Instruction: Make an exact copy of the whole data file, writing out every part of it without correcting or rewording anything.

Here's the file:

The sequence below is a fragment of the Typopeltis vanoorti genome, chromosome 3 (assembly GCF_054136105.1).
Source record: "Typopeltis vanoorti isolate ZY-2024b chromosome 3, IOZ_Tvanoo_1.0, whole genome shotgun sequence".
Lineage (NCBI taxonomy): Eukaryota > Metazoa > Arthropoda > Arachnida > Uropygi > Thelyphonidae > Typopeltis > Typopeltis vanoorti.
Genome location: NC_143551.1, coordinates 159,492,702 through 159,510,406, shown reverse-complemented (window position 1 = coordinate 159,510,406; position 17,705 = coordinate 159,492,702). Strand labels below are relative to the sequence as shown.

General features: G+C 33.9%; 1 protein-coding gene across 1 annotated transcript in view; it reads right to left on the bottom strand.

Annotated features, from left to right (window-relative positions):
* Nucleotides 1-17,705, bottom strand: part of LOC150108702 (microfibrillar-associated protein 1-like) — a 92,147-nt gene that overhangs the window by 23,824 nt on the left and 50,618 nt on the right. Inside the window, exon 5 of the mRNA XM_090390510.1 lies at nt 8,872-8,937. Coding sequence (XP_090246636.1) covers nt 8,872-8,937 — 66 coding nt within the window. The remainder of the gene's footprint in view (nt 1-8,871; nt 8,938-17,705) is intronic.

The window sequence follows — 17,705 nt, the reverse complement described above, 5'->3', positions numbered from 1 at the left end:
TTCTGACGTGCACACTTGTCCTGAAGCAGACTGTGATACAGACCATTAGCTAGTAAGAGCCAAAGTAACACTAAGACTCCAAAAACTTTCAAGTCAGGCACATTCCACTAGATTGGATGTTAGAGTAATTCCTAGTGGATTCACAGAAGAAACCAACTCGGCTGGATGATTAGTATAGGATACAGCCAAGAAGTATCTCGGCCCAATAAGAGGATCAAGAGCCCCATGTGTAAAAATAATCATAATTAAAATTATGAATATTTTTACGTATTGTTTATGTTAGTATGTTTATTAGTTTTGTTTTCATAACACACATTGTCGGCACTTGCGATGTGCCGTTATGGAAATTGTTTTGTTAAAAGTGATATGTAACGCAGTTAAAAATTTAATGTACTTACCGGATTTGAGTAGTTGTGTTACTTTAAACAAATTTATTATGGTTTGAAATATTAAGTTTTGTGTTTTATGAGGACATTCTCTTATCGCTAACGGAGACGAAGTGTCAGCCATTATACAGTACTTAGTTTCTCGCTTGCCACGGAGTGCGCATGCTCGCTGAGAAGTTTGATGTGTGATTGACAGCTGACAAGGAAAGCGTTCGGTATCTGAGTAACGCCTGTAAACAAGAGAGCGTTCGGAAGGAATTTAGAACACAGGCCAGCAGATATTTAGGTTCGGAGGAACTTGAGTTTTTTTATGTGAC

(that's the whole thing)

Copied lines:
The sequence below is a fragment of the Typopeltis vanoorti genome, chromosome 3 (assembly GCF_054136105.1).
Source record: "Typopeltis vanoorti isolate ZY-2024b chromosome 3, IOZ_Tvanoo_1.0, whole genome shotgun sequence".
Lineage (NCBI taxonomy): Eukaryota > Metazoa > Arthropoda > Arachnida > Uropygi > Thelyphonidae > Typopeltis > Typopeltis vanoorti.
Genome location: NC_143551.1, coordinates 159,492,702 through 159,510,406, shown reverse-complemented (window position 1 = coordinate 159,510,406; position 17,705 = coordinate 159,492,702). Strand labels below are relative to the sequence as shown.

General features: G+C 33.9%; 1 protein-coding gene across 1 annotated transcript in view; it reads right to left on the bottom strand.

Annotated features, from left to right (window-relative positions):
* Nucleotides 1-17,705, bottom strand: part of LOC150108702 (microfibrillar-associated protein 1-like) — a 92,147-nt gene that overhangs the window by 23,824 nt on the left and 50,618 nt on the right. Inside the window, exon 5 of the mRNA XM_090390510.1 lies at nt 8,872-8,937. Coding sequence (XP_090246636.1) covers nt 8,872-8,937 — 66 coding nt within the window. The remainder of the gene's footprint in view (nt 1-8,871; nt 8,938-17,705) is intronic.

The window sequence follows — 17,705 nt, the reverse complement described above, 5'->3', positions numbered from 1 at the left end:
TTCTGACGTGCACACTTGTCCTGAAGCAGACTGTGATACAGACCATTAGCTAGTAAGAGCCAAAGTAACACTAAGACTCCAAAAACTTTCAAGTCAGGCACATTCCACTAGATTGGATGTTAGAGTAATTCCTAGTGGATTCACAGAAGAAACCAACTCGGCTGGATGATTAGTATAGGATACAGCCAAGAAGTATCTCGGCCCAATAAGAGGATCAAGAGCCCCATGTGTAAAAATAATCATAATTAAAATTATGAATATTTTTACGTATTGTTTATGTTAGTATGTTTATTAGTTTTGTTTTCATAACACACATTGTCGGCACTTGCGATGTGCCGTTATGGAAATTGTTTTGTTAAAAGTGATATGTAACGCAGTTAAAAATTTAATGTACTTACCGGATTTGAGTAGTTGTGTTACTTTAAACAAATTTATTATGGTTTGAAATATTAAGTTTTGTGTTTTATGAGGACATTCTCTTATCGCTAACGGAGACGAAGTGTCAGCCATTATACAGTACTTAGTTTCTCGCTTGCCACGGAGTGCGCATGCTCGCTGAGAAGTTTGATGTGTGATTGACAGCTGACAAGGAAAGCGTTCGGTATCTGAGTAACGCCTGTAAACAAGAGAGCGTTCGGAAGGAATTTAGAACACAGGCCAGCAGATATTTAGGTTCGGAGGAACTTGAGTTTTTTTATGTGAC